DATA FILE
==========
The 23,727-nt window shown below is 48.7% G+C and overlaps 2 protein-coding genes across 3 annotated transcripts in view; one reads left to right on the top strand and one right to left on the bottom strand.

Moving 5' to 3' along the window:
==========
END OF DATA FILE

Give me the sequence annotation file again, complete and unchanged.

The 23,727-nt window shown below is 48.7% G+C and overlaps 2 protein-coding genes across 3 annotated transcripts in view; one reads left to right on the top strand and one right to left on the bottom strand.

Moving 5' to 3' along the window: